San Francisco needs no introduction: vibrant and progressive, this northern Californian city is only rival to Los Angeles in terms of history, culture, and things to do and see. Its famous Golden Gate Bridge and steep hills have inspired plenty of movies and TV shows, all the while having some of the most breathtaking views of what Californians call “the Bay” (i.e. the Pacific Coast). Millions of tourists visit San Francisco every year (at least, pre-pandemic) to take in a piece of the diverse state of California.
I visited San Francisco for the first time when I was 17. The visit was in conjunction with my college road trip visits in central and northern California. My family and I spent close to a week going north from Los Angeles, where we checked out the campuses of UC Santa Barbara, Stanford, and UC Berkeley. In the meantime, we spent time sightseeing in Solvang, Cambria, Hearst Castle and, of course, San Francisco. In fact, San Francisco was the northernmost I have gone in California, and I have actually not returned since.
What makes San Francisco (and the Bay Area, in general) different from Los Angeles is the weather– while still pleasantly “Californian,” it is a lot cooler than down south, with much more of a marine layer covering much of the city. We experienced this famous “San Francisco fog” as we drove in, crossing the iconic Golden Gate Bridge.
Fun fact: the bridge gets its name from the Golden Gate Strait, a narrow waterway that connects the San Francisco Peninsula to the Marin Peninsula (and the rest of the state’s mainland). As the gate is painted red, it is important not to confuse its name as deriving from the color gold!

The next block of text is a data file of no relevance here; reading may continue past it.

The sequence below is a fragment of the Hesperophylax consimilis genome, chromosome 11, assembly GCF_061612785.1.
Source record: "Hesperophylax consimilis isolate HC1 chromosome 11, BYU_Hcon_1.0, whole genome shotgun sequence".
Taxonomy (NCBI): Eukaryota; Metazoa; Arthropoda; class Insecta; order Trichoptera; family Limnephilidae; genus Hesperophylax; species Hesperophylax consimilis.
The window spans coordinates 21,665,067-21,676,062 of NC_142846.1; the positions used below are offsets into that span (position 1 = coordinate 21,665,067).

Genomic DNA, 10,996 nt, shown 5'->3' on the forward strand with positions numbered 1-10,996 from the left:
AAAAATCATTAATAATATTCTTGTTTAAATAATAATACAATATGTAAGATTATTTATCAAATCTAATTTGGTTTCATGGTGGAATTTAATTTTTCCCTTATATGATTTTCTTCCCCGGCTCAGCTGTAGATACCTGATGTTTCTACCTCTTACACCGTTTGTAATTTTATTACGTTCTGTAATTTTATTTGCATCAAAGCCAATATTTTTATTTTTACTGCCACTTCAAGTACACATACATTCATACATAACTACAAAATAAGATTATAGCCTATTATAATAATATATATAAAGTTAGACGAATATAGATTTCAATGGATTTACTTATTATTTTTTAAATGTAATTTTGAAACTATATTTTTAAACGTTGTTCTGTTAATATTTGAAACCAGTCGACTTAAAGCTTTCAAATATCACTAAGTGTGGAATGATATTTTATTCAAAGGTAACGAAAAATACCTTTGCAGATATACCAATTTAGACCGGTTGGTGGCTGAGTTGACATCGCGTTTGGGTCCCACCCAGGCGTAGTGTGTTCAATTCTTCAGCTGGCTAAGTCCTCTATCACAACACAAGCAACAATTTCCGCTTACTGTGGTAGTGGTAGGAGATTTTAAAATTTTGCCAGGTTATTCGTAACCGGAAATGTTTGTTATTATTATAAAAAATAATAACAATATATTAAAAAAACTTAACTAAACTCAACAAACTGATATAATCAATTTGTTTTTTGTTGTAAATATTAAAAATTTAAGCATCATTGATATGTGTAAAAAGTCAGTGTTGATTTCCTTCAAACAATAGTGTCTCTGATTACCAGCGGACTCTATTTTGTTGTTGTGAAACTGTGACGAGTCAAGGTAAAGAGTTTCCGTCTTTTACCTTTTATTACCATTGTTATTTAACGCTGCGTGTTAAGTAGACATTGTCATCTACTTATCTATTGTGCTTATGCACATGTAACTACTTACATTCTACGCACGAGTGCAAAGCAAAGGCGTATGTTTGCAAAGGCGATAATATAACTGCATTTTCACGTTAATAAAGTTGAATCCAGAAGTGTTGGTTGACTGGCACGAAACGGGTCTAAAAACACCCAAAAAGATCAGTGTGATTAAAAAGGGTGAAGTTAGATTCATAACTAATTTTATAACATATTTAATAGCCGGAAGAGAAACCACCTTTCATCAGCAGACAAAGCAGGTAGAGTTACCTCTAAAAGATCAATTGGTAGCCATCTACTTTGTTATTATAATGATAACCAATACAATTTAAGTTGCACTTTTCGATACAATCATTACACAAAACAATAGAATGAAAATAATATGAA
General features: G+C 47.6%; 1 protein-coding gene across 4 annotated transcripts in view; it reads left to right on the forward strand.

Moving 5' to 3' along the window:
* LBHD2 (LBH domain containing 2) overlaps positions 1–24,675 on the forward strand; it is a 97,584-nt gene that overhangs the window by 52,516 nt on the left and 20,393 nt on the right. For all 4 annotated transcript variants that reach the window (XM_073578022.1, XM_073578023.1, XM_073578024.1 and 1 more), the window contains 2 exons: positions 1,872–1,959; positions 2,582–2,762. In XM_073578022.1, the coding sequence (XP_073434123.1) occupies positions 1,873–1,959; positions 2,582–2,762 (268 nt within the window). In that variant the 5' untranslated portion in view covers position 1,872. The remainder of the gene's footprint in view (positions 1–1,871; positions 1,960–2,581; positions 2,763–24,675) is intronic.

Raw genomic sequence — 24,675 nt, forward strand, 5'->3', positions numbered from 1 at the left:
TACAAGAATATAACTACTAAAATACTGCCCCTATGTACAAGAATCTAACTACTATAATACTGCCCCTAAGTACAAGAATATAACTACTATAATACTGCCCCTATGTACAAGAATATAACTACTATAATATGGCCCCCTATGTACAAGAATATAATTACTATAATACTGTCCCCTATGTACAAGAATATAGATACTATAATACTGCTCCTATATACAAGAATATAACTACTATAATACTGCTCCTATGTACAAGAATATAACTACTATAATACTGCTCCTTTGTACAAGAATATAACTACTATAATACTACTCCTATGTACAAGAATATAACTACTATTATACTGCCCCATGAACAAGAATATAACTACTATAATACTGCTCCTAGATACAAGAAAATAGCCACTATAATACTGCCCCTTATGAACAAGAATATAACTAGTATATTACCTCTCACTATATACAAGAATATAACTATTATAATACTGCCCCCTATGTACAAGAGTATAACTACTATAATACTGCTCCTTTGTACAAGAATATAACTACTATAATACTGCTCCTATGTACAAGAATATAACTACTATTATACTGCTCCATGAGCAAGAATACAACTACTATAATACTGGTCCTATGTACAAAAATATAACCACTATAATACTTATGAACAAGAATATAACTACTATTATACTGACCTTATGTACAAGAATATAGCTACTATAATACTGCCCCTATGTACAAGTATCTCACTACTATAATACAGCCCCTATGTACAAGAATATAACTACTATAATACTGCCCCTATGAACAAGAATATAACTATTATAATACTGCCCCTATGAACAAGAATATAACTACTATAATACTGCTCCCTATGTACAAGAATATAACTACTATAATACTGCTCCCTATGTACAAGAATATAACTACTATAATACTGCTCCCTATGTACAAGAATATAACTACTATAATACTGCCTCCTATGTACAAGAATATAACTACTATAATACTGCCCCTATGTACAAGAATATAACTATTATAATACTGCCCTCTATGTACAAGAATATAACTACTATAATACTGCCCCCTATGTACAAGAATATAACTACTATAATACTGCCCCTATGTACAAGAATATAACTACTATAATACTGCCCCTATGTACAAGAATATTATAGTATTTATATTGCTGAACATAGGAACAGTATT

We stopped for some photos of the Golden Gate Bridge at a look-out point upon crossing, specifically at the Golden Gate Bridge Welcome Center. The mid-afternoon fog added a mysterious atmosphere to the icon, and it was truly a sight to welcome us to the city.
It was time to try our hand at navigating Lombard Street, hailed the “crookedest street in the world.” The one-way street consists of eight, hair-pin turns down its 27-percent grade of a hill– it might not sound steep, but in fact, it was EXTREMELY so! Constructed in 1922, Lombard Street was created as means of lessening the pressure for vehicles that needed to descend the hill, and today it has become a huge tourist attraction to try out. We did just that in our Toyota Prius, with my dad cautiously maneuvering the vehicle at a treacherous speed of 5 miles/hour (8 km/hour) as the rest of us took in the experience with thrill. It was certainly a relief once we made it down!
Next up was a stop at the Fisherman’s Wharf, particularly Pier 39 where we strolled the boardwalk to check out the gimmicky shops and restaurants along it. We eventually popped into Ghirardelli, as the chocolate shop originated in the city after Italian immigrant and chocolatier Domenico Ghirardelli founded it. As I grew up having Ghirardelli chocolates as gifts from friends and family (and enjoying them), I was keen on checking the store out and buying some for the road. We ended up buying two bundles of assorted chocolates, which funny enough melted in central California on our *hot* drive back home– we refrigerated them upon returning to Los Angeles, so we still managed to somewhat save our goodies!
From Fisherman’s Wharf, you can also see Alcatraz Island in the distance. Infamous for its now-closed federal prison, the island has seen a fascinating history in long-term detention for some of the most-notorious criminals in US history, including Al Capone. Although it has been closed since the 1960’s, there are plenty of tales of Alcatraz being haunted, which makes me nervous to even get near the site…
As we only had one night in San Francisco, we decided to grab dinner at an Italian restaurant and call it a day. We did not spend much time in the city, but we got to have a taste of what it had to offer. I had thought about returning in the years since, but as mentioned, it appears that it has taken a turn for the worse over the past few years, with increased crime, homelessness, and rent– even the locals say that it has become egregious, and sadly, I’m also seeing it here in Los Angeles. It is a shame, because I enjoyed my time over a decade ago– I hope to return someday and discover more of the Bay area, though!